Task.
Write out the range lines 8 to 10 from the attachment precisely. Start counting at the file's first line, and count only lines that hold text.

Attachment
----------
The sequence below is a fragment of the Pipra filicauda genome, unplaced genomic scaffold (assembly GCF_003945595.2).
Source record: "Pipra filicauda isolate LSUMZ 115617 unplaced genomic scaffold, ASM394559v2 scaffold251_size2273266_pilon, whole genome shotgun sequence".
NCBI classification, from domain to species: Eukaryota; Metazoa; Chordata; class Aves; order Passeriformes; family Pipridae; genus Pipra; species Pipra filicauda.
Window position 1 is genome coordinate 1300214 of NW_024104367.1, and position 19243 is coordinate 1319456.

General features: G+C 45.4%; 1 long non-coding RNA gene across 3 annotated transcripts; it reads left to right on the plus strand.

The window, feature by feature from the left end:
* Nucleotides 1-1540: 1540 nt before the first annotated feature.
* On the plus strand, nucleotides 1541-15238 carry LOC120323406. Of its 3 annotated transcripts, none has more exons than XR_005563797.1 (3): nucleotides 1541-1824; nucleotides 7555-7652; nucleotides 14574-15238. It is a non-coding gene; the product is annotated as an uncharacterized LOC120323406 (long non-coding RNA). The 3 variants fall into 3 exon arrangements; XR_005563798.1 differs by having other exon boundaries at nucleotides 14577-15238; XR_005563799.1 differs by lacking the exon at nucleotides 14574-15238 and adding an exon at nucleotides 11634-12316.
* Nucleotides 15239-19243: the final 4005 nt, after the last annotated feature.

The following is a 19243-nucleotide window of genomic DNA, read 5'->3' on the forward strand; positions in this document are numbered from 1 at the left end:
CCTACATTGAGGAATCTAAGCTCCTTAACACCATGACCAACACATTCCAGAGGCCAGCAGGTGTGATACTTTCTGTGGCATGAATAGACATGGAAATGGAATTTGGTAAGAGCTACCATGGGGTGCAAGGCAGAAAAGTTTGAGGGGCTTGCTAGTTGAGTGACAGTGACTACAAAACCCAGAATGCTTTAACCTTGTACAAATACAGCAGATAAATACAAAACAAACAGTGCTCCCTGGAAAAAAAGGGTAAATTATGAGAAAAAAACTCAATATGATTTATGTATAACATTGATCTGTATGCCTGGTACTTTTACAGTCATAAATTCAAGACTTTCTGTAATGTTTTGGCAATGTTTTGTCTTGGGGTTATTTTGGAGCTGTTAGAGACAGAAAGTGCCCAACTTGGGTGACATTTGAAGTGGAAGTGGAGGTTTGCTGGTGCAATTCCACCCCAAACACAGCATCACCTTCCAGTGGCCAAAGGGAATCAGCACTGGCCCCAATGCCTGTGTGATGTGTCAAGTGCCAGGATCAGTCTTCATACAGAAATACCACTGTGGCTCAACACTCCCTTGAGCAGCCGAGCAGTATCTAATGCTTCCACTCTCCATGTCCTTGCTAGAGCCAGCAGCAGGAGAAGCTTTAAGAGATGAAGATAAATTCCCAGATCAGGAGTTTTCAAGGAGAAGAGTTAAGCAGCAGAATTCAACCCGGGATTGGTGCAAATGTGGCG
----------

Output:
* On the plus strand, nucleotides 1541-15238 carry LOC120323406. Of its 3 annotated transcripts, none has more exons than XR_005563797.1 (3): nucleotides 1541-1824; nucleotides 7555-7652; nucleotides 14574-15238. It is a non-coding gene; the product is annotated as an uncharacterized LOC120323406 (long non-coding RNA). The 3 variants fall into 3 exon arrangements; XR_005563798.1 differs by having other exon boundaries at nucleotides 14577-15238; XR_005563799.1 differs by lacking the exon at nucleotides 14574-15238 and adding an exon at nucleotides 11634-12316.
* Nucleotides 15239-19243: the final 4005 nt, after the last annotated feature.

The following is a 19243-nucleotide window of genomic DNA, read 5'->3' on the forward strand; positions in this document are numbered from 1 at the left end: